Then came the clincher. Just a few months ago, with the gravest danger behind him and MRI cancer scans becoming less frequent, Kelly, 55, learned for the first time that doctors had given him less than a 10 percent chance to survive in the midst of his most aggressive cancer treatments.
Why did it take so long for him to hear that? Because his wife and daughters and friends wanted to keep Kelly’s psyche safe while his body was under attack.
“People that walked into my hospital room, even though I was having some of the worst days of my life, for those minutes and hours that those people were in my room, they made a difference,” Kelly said. “Hey, I grew up in a family of six boys. I had physical toughness. Where I needed it was the mental toughness. I needed people to tell me and show me with their smiles that I could do it, and don’t ever give up.”
Not a bad lesson to all of us who struggle with knowing what to do or say when someone close is critically ill. Keep the energy positive. Recycle a few giggles from sillier times. They might still have a little charge left in them.
Imagine, for instance, how often Kelly has heard about his great Bills teams losing four consecutive Super Bowls. Howard Schnellenberger, his old Hurricanes coach, even spent a few light minutes on that topic Tuesday while inviting Kelly up to the stage.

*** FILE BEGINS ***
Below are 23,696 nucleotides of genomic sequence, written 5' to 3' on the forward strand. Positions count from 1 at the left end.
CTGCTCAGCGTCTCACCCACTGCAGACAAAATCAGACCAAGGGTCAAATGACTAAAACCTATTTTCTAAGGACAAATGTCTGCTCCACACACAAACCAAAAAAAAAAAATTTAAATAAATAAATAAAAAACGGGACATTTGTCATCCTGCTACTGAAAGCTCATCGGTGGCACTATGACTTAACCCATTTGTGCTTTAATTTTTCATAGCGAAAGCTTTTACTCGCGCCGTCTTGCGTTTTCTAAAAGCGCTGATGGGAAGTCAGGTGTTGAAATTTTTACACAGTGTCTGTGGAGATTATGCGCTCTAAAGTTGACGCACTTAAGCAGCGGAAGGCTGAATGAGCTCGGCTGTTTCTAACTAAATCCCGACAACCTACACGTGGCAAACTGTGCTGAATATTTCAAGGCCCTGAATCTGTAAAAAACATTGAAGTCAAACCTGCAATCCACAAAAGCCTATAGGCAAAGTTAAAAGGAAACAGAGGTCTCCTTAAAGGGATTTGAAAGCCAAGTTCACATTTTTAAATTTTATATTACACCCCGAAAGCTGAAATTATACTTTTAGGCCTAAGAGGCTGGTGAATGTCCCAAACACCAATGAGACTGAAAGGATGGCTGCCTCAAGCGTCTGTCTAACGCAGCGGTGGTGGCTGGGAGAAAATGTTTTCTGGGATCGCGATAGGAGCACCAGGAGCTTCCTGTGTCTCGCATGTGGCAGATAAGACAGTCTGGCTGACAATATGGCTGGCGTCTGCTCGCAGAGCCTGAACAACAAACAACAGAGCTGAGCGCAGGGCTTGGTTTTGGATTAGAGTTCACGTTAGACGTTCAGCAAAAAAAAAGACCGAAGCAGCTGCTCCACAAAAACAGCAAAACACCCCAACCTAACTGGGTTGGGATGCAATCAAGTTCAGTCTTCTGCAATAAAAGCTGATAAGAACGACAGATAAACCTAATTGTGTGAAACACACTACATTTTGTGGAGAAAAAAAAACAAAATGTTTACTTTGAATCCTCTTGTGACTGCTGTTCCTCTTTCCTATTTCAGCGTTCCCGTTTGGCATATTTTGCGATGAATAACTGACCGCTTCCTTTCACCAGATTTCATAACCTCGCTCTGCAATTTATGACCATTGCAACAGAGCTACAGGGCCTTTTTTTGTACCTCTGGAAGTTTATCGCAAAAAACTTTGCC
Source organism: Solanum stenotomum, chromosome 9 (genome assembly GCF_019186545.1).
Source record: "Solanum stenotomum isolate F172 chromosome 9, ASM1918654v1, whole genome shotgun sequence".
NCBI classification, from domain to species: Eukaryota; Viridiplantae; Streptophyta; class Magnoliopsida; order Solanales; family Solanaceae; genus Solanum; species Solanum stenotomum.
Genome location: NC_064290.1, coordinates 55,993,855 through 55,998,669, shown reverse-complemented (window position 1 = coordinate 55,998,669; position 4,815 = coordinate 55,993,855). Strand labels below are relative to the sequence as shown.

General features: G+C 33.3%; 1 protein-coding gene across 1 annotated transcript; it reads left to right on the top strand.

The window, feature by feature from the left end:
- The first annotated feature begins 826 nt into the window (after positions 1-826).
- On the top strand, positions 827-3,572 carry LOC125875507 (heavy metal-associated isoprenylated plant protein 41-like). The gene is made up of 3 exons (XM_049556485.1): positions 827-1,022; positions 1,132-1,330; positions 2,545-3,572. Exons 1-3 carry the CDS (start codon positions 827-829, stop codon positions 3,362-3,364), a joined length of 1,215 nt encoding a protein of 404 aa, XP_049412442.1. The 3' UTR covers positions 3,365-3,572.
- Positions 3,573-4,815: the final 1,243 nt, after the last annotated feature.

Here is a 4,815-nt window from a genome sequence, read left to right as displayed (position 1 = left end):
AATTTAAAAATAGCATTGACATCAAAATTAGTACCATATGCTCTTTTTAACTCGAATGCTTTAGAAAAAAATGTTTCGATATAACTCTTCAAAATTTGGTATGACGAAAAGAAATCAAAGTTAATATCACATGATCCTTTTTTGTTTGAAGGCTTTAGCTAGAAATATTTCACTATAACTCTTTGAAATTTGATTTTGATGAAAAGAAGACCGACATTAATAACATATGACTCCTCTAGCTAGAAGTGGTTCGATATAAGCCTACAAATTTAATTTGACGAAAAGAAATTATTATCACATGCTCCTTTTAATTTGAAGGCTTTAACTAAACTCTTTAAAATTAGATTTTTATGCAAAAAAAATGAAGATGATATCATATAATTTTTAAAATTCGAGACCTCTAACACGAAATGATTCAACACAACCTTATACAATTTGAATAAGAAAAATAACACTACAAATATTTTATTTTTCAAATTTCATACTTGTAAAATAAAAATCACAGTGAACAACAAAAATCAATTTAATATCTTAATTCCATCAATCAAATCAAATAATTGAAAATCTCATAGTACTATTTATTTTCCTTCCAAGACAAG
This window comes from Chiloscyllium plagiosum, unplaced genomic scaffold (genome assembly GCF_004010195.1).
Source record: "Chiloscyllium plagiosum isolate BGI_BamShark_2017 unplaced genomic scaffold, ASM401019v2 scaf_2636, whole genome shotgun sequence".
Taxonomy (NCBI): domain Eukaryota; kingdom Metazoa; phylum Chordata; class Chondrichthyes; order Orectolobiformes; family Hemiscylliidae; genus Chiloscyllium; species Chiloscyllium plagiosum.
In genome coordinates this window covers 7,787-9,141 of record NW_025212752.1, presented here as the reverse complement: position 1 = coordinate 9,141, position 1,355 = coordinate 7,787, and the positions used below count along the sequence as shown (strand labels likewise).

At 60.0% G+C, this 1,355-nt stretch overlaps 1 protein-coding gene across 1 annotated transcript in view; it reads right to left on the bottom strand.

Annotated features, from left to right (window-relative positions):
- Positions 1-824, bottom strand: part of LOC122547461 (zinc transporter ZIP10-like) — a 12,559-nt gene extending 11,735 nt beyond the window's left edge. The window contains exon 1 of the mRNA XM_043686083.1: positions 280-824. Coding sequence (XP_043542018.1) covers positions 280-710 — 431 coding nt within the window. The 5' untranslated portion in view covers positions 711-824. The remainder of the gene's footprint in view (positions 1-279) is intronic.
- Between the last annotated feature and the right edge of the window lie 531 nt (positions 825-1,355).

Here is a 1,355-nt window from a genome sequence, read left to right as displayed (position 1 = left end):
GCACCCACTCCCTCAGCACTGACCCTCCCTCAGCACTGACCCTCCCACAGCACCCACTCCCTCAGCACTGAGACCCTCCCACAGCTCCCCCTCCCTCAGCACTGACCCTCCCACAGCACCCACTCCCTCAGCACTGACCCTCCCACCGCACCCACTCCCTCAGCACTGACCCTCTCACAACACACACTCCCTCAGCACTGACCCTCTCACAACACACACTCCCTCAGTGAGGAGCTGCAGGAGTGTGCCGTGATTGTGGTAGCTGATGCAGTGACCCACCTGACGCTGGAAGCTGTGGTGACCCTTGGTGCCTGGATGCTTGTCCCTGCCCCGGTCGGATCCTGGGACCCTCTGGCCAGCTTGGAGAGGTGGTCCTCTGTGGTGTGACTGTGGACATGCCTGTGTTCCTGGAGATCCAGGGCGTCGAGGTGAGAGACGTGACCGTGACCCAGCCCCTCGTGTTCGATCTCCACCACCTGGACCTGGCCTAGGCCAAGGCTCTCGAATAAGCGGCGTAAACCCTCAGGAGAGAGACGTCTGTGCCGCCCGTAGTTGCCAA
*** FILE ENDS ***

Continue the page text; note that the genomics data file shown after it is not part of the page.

That didn’t even faze Kelly, who used a few squirts of mouth spray before his speech and explained that it’s not because of bad breath. Truth is, he no longer is able to produce saliva.
Can’t believe how good he looks, trim but not gaunt. Can’t believe he worries about lisping ever so slightly as a result of the prosthetic jaw and teeth that followed surgery. Nobody at the YMCA event noticed that. They were too busy coming up to Kelly to tell survival stories of their own and to thank him for the inspiration.
“So good to see you,” many of them said.
“Better to be seen than viewed,” Kelly regularly shoots back.
There are many appearances like this for Kelly, who still lives in Buffalo and in October will speak before a group in Rochester that provides services for the mentally ill. As always, his charitable activities center around the Hunter’s Hope Foundation, established to aid research on Krabbe Disease, the genetic disorder that ended the life of Kelly’s son, Hunter, in 2005 at the age of 8.
At Kelly’s induction to the Pro Football Hall of Fame in 2002, he dedicated his speech to Hunter, an exceedingly brave little boy.
To spend much time with Kelly, however, is to laugh a lot, and eventually to talk about the Bills, who are trying to rev it all up again under new coach Rex Ryan.
“I love it,” Kelly said in the VIP reception room after posing for photos with a long line of YMCA donors. “The biggest question is whether it’s going to be EJ Manuel or Matt Cassel, but I just hope that one of the quarterbacks steps up because that’s all we need.”
Just a whiff of hope and the tank is filled once more.

Wondering if No. 22 draft spot, where Dolphins are picking, is haunted